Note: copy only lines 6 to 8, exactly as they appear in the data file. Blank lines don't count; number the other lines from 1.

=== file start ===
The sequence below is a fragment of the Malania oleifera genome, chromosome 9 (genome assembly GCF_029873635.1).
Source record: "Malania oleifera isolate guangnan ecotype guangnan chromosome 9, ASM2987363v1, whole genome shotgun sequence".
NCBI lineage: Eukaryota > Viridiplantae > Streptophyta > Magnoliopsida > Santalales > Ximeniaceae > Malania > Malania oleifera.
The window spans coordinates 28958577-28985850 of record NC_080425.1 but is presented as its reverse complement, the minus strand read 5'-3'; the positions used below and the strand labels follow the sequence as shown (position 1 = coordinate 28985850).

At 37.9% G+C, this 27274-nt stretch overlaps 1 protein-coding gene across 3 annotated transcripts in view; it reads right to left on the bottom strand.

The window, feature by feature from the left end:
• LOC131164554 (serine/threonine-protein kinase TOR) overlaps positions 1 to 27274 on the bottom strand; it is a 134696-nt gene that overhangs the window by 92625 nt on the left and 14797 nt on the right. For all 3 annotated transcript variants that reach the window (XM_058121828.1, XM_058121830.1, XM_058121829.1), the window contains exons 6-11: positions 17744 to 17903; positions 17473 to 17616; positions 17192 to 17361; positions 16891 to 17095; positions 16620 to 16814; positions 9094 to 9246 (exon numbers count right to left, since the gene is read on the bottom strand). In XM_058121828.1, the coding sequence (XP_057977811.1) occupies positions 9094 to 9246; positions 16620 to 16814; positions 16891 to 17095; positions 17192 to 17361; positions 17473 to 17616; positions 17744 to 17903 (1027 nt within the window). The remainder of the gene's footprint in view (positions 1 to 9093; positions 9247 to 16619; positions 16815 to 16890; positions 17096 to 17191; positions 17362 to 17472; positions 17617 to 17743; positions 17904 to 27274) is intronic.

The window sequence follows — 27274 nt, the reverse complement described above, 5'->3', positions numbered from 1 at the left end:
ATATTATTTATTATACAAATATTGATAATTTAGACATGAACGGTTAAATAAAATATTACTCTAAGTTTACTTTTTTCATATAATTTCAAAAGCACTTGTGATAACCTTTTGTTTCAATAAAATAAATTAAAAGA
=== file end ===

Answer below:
The window, feature by feature from the left end:
• LOC131164554 (serine/threonine-protein kinase TOR) overlaps positions 1 to 27274 on the bottom strand; it is a 134696-nt gene that overhangs the window by 92625 nt on the left and 14797 nt on the right. For all 3 annotated transcript variants that reach the window (XM_058121828.1, XM_058121830.1, XM_058121829.1), the window contains exons 6-11: positions 17744 to 17903; positions 17473 to 17616; positions 17192 to 17361; positions 16891 to 17095; positions 16620 to 16814; positions 9094 to 9246 (exon numbers count right to left, since the gene is read on the bottom strand). In XM_058121828.1, the coding sequence (XP_057977811.1) occupies positions 9094 to 9246; positions 16620 to 16814; positions 16891 to 17095; positions 17192 to 17361; positions 17473 to 17616; positions 17744 to 17903 (1027 nt within the window). The remainder of the gene's footprint in view (positions 1 to 9093; positions 9247 to 16619; positions 16815 to 16890; positions 17096 to 17191; positions 17362 to 17472; positions 17617 to 17743; positions 17904 to 27274) is intronic.

The window sequence follows — 27274 nt, the reverse complement described above, 5'->3', positions numbered from 1 at the left end: